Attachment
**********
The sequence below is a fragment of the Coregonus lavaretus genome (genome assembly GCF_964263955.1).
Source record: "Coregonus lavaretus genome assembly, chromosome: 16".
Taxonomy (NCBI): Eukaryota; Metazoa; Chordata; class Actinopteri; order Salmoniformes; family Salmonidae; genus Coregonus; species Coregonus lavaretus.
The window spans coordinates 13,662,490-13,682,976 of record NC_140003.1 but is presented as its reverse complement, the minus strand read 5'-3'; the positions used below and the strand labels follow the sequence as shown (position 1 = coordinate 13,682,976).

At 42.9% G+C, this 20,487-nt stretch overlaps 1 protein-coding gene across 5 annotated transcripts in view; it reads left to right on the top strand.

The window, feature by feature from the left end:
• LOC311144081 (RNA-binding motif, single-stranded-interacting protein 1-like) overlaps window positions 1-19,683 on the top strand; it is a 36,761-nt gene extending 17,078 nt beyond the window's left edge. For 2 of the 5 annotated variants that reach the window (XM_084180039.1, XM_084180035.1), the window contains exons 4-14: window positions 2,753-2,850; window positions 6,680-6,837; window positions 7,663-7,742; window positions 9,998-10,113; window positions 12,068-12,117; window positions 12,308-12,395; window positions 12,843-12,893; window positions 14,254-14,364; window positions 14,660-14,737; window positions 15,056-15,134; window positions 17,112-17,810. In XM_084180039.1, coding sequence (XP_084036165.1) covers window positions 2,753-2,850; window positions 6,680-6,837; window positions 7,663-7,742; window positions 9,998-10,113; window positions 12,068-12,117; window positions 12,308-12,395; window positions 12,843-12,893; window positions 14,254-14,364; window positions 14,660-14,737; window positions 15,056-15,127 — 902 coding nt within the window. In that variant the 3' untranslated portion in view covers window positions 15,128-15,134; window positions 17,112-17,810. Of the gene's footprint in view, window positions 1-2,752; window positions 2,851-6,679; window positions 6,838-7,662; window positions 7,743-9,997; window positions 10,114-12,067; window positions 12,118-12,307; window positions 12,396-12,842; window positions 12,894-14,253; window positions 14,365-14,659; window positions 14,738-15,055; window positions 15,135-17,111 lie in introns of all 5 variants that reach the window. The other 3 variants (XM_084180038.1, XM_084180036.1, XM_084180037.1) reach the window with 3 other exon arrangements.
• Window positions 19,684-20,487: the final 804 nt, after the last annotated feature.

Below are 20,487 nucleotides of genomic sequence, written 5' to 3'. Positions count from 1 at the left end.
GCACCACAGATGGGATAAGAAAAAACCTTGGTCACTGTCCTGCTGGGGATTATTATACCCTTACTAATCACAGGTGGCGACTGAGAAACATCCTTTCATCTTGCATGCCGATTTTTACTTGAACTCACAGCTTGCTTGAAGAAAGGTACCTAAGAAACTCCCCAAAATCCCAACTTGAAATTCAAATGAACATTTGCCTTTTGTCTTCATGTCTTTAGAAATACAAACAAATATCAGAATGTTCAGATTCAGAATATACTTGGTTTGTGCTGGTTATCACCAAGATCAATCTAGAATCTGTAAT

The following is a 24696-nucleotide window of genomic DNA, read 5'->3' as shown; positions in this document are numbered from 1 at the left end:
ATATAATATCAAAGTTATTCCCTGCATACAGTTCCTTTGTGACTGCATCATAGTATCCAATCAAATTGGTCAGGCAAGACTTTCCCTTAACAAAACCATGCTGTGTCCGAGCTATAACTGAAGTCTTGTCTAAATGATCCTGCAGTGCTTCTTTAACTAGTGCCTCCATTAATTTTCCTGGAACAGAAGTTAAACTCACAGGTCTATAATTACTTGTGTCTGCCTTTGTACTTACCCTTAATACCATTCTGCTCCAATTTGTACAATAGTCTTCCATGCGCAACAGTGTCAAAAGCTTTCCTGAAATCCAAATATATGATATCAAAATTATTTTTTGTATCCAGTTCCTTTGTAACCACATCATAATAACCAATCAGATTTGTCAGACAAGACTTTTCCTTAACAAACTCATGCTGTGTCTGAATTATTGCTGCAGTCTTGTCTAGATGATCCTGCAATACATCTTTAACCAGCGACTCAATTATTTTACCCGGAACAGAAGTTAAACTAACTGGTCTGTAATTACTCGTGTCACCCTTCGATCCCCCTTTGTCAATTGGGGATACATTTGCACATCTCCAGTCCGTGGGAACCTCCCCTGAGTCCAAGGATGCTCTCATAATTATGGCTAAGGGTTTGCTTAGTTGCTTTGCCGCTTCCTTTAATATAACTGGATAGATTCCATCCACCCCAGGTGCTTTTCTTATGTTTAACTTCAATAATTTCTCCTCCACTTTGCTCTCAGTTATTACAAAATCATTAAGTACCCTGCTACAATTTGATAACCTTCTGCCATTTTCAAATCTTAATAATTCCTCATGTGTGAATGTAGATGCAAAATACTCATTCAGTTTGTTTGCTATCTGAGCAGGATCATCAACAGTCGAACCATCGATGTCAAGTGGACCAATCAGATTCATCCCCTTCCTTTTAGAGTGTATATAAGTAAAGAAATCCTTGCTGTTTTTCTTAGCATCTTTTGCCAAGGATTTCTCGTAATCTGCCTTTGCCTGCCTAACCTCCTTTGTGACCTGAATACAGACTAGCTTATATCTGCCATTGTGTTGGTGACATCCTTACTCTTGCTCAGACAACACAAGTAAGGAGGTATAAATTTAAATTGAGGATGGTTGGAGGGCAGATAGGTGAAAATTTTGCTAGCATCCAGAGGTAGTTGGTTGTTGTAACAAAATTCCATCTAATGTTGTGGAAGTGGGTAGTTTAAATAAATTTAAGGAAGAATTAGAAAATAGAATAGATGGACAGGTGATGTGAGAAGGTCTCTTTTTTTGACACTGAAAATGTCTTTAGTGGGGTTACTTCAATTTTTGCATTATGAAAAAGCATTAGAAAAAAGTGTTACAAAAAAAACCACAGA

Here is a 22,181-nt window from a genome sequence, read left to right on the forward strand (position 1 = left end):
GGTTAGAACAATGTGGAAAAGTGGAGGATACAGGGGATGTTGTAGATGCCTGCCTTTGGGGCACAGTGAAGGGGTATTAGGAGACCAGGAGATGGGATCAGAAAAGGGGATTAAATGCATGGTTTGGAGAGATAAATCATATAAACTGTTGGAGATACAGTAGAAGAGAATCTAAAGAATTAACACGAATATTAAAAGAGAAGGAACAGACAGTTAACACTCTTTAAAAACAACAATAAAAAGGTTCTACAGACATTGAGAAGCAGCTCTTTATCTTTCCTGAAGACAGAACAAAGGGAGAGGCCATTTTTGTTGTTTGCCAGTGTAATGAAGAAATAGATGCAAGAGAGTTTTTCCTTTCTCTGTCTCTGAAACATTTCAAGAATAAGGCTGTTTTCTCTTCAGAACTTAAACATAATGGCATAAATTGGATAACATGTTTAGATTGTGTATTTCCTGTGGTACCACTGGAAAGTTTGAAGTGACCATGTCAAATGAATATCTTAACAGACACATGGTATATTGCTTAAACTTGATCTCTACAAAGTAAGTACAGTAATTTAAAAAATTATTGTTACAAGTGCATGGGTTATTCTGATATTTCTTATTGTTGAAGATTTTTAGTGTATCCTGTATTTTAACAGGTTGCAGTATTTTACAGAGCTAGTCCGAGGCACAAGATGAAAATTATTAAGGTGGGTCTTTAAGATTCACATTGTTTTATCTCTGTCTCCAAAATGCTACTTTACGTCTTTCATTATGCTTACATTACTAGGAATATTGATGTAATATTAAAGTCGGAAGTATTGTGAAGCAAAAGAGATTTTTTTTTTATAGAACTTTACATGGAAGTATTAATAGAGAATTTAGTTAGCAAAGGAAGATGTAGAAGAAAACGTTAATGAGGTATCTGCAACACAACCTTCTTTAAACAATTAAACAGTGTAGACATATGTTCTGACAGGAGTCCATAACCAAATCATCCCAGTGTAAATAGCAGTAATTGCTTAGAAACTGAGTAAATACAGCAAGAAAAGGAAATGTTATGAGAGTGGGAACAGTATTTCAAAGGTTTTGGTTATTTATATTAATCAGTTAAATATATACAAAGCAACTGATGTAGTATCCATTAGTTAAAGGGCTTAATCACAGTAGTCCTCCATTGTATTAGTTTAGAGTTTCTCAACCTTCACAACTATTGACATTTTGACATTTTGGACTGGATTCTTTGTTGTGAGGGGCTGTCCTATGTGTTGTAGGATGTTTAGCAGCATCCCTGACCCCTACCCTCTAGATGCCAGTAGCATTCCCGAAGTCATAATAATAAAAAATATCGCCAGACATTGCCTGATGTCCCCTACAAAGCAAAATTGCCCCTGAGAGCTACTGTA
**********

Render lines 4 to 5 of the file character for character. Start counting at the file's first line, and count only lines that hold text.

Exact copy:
The window spans coordinates 13,662,490-13,682,976 of record NC_140003.1 but is presented as its reverse complement, the minus strand read 5'-3'; the positions used below and the strand labels follow the sequence as shown (position 1 = coordinate 13,682,976).

At 42.9% G+C, this 20,487-nt stretch overlaps 1 protein-coding gene across 5 annotated transcripts in view; it reads left to right on the top strand.